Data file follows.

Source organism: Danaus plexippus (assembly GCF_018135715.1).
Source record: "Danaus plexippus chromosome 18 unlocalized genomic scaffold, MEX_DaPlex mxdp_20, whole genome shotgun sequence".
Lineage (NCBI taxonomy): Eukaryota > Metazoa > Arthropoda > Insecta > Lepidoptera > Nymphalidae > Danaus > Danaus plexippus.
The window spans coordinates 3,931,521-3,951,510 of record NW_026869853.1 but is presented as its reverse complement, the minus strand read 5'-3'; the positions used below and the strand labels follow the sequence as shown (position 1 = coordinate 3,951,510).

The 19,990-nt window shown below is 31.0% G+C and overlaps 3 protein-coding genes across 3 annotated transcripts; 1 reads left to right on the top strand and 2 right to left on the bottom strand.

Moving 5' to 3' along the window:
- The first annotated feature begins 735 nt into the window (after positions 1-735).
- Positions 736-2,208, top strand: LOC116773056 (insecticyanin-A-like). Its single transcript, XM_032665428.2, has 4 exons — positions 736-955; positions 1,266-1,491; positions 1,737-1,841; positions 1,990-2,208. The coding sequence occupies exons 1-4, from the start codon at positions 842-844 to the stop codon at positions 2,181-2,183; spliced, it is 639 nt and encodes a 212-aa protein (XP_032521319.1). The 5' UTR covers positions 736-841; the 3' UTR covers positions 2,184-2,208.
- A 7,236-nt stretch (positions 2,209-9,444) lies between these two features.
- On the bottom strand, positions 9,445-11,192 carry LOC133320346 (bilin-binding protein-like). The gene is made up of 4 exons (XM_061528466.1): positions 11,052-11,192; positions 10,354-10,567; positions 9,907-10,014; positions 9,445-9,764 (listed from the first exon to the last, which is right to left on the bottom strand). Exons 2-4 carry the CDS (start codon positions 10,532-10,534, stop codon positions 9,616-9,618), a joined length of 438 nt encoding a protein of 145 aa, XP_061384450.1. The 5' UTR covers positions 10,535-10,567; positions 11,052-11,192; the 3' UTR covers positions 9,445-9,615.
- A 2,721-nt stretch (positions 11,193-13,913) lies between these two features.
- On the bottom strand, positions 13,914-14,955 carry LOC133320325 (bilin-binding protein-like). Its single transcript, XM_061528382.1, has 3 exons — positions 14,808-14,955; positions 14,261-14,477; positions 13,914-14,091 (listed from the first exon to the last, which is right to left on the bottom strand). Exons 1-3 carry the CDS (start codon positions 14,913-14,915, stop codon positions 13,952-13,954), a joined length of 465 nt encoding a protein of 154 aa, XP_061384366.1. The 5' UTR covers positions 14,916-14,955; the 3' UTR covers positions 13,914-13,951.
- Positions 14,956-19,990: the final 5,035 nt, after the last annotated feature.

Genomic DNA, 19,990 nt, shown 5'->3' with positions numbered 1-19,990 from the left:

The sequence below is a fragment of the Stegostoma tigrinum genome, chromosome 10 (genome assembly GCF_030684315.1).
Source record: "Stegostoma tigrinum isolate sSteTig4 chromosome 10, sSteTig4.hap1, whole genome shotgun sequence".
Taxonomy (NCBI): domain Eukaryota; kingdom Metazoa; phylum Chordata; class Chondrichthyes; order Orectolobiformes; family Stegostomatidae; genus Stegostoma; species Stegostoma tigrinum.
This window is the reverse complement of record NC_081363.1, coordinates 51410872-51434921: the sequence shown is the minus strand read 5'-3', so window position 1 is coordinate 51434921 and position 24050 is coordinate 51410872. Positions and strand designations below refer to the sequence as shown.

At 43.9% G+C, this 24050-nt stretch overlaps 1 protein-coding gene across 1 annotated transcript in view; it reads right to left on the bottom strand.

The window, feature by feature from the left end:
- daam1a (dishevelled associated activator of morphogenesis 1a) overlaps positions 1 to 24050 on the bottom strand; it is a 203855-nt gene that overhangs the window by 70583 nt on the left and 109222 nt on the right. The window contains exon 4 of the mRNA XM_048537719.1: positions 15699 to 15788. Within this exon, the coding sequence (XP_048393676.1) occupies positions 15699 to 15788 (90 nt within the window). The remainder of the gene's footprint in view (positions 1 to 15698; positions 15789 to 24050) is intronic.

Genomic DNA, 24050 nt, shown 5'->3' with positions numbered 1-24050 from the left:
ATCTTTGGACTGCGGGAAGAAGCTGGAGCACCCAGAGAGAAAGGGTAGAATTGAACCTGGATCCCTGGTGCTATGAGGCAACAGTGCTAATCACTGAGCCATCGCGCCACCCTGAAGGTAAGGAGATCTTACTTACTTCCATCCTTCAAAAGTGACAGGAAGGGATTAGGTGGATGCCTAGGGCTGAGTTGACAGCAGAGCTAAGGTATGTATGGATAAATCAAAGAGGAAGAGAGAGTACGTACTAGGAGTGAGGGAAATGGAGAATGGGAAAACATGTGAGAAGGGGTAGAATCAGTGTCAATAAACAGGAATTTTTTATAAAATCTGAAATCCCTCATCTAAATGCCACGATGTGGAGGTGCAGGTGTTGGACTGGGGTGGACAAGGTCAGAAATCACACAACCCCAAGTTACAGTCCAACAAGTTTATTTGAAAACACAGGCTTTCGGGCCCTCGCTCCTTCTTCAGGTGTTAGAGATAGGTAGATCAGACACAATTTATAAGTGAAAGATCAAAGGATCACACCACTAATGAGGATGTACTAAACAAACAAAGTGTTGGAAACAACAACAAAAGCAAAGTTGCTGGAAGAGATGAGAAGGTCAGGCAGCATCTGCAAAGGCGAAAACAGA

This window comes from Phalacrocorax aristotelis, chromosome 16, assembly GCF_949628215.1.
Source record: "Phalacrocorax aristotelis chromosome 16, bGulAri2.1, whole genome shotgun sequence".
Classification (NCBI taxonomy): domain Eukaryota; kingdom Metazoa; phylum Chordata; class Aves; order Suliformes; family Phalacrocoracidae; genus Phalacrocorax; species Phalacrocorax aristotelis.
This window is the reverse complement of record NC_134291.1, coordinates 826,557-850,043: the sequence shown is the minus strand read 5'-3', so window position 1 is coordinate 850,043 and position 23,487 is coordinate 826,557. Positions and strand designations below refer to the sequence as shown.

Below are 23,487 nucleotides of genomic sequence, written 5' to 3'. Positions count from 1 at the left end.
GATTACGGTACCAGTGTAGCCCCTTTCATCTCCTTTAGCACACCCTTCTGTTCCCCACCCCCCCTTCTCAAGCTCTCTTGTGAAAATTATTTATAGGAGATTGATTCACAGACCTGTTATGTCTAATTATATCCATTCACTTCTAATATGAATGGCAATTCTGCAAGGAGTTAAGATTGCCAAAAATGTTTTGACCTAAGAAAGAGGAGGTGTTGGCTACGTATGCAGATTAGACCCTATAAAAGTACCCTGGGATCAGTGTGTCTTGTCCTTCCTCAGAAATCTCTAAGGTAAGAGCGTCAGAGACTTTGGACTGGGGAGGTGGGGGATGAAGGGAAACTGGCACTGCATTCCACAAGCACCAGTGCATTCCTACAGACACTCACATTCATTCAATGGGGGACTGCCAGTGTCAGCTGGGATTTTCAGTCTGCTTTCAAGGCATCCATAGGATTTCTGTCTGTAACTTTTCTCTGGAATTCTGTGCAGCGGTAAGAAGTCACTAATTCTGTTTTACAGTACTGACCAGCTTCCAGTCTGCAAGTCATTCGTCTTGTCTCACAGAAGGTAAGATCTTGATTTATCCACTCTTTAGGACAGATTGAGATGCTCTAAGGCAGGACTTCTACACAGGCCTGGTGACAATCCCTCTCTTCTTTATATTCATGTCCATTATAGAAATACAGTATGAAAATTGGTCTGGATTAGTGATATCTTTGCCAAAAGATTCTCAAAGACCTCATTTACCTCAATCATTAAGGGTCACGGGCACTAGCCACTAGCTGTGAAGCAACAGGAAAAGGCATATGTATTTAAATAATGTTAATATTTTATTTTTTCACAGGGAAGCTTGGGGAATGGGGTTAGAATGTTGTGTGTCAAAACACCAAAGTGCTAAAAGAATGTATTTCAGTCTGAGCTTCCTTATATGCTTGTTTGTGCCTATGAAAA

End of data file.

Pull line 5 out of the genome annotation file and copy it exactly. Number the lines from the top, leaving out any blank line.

The 19,990-nt window shown below is 31.0% G+C and overlaps 3 protein-coding genes across 3 annotated transcripts; 1 reads left to right on the top strand and 2 right to left on the bottom strand.